In other words, we’re not just objects for other people to use and abuse as they wish. We deserve to be treated with love and respect, and while we could spend hours debating and talking about what exactly that entails, one thing is pretty clear: human dignity means that you can’t harm another person to achieve your own ends, no matter how good those ends may be. So even though Caldwell’s desire to create a zombie vaccine is obviously good, she’s going about it the wrong way. She’s treating Melanie like an object rather than a human being, and that’s a gross violation of the girl’s dignity.
Secondly, Caldwell’s final line that she “can’t afford” to view Melanie as a human being highlights a really sad truth about our world. Deep down, she knows Melanie isn’t a monster. She knows Melanie is a human being like you and me, and she doesn’t have a good reason for denying it. She simply wants Melanie to be less than human so she can use her to make a vaccine, and that kind of dehumanizing doublethink has been going on for ages.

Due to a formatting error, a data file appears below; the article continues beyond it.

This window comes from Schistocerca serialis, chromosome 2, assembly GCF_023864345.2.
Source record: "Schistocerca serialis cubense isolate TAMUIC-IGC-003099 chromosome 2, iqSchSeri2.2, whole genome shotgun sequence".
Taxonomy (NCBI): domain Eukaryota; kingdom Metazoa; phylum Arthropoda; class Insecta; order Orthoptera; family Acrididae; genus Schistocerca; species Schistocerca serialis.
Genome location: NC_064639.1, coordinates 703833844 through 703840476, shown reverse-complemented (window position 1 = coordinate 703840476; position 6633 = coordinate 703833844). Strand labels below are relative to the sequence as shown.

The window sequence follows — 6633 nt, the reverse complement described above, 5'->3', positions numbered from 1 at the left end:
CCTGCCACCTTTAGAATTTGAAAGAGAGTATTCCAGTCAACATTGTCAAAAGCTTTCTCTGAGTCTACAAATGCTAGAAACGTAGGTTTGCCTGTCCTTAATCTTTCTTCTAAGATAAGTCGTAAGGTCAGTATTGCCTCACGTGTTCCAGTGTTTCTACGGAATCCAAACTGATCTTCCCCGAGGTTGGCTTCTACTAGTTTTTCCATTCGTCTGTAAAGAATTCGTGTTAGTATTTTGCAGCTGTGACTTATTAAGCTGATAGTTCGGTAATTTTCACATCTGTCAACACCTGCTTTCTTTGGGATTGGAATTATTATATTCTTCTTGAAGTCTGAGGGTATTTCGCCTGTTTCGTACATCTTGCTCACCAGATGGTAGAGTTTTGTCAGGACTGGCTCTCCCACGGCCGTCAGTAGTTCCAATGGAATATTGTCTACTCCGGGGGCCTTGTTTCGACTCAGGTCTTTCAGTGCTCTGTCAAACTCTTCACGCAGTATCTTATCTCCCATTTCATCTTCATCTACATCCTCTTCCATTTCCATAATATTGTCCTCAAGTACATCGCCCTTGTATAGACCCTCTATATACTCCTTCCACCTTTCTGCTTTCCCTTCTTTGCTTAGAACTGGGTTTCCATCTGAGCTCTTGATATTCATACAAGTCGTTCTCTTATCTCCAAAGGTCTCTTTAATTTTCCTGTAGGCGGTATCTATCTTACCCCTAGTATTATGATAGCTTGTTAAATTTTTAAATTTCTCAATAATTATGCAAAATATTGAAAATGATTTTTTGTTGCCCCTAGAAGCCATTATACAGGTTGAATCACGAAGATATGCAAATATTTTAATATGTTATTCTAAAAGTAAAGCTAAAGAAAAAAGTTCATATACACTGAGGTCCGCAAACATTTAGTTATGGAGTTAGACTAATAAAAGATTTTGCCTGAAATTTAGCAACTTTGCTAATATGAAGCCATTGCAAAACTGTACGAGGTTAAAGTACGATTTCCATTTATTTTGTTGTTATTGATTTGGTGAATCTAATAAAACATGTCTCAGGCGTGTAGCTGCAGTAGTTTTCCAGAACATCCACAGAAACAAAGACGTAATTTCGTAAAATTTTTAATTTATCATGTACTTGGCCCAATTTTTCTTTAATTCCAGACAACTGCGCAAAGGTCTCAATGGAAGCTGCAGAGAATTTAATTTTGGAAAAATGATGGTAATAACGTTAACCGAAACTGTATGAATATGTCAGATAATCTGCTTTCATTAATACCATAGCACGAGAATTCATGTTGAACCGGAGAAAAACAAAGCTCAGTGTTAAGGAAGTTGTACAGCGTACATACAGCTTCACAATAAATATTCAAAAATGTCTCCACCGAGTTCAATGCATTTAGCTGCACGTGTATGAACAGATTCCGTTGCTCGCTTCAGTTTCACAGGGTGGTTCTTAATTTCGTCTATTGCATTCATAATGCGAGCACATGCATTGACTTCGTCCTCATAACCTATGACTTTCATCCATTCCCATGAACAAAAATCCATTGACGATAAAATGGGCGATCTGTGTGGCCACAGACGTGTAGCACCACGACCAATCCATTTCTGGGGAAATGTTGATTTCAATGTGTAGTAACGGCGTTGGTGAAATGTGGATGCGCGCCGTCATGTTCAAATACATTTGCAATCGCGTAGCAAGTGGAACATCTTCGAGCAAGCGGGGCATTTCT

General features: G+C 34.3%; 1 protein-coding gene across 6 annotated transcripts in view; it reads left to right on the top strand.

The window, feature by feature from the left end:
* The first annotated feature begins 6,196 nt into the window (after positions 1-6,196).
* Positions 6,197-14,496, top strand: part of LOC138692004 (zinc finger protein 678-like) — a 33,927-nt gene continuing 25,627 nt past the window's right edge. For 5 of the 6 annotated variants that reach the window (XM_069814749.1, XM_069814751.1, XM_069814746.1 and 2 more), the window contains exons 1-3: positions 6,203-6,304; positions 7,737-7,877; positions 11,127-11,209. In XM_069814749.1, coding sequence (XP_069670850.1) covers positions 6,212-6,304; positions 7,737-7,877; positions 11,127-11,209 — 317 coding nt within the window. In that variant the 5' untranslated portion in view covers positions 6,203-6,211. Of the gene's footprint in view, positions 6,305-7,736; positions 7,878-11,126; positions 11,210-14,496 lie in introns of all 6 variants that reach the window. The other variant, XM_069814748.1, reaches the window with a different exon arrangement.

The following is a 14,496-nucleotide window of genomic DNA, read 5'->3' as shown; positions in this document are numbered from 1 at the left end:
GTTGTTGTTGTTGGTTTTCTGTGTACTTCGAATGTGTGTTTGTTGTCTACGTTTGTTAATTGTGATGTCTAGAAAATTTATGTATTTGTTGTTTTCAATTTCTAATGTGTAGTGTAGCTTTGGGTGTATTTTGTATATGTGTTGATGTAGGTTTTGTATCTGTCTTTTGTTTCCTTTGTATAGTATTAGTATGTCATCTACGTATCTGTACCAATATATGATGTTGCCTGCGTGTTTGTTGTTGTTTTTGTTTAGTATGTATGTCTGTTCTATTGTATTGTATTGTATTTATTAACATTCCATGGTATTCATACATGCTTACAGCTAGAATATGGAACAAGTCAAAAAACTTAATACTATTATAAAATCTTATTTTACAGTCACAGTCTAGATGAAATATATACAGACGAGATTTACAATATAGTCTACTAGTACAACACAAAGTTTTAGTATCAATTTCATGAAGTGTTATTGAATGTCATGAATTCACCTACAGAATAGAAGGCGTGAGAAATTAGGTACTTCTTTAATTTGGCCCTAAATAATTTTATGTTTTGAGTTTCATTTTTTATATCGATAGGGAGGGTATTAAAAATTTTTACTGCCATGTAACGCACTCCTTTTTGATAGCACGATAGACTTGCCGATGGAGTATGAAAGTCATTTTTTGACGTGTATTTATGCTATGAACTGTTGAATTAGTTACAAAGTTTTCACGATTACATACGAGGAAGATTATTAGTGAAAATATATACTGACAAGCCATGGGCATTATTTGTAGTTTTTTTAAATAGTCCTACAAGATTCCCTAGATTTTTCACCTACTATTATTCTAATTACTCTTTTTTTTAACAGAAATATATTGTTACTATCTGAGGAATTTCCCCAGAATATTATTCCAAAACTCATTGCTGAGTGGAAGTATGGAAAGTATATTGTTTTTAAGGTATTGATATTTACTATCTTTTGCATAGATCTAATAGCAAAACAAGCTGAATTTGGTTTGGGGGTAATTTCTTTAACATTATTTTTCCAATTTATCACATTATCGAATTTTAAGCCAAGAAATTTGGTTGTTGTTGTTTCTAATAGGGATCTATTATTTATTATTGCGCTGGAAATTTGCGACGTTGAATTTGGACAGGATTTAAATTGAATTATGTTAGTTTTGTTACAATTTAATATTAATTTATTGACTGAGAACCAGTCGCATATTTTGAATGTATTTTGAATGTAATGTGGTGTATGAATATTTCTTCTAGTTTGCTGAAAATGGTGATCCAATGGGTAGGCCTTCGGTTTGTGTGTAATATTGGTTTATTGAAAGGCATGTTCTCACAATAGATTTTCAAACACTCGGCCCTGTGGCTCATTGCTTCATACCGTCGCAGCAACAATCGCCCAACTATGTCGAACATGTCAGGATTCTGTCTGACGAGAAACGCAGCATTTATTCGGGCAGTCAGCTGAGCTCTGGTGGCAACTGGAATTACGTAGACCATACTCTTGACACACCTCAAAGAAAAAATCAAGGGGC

Every time one group of people wants to persecute or mistreat another group in any way, they always have to dehumanize their victims. To take just one example, when slavery was legal in America, White people had to tell themselves that the Black people they enslaved weren’t fully human. Otherwise, they wouldn’t have been able to treat them so cruelly, and the same thing continues today in modern forms of slavery like sex trafficking.
Because of that, we have to be really careful about how we think and talk about people. While words may seem inconsequential, the truth is that the way we talk deeply affects the way we think, so if we start talking about people in dehumanizing ways, we’ll start thinking that way as well. And if we start thinking of other people as less than human, we’ll treat them as less than human, and we’ll end up acting just like Dr. Caldwell in The Girl with All the Gifts. Sure, we may not literally try to kill someone to make a zombie vaccine, but we’ll violate people’s dignity, all the same, so we need to be really careful to always view others as human beings with the exact same dignity that we have.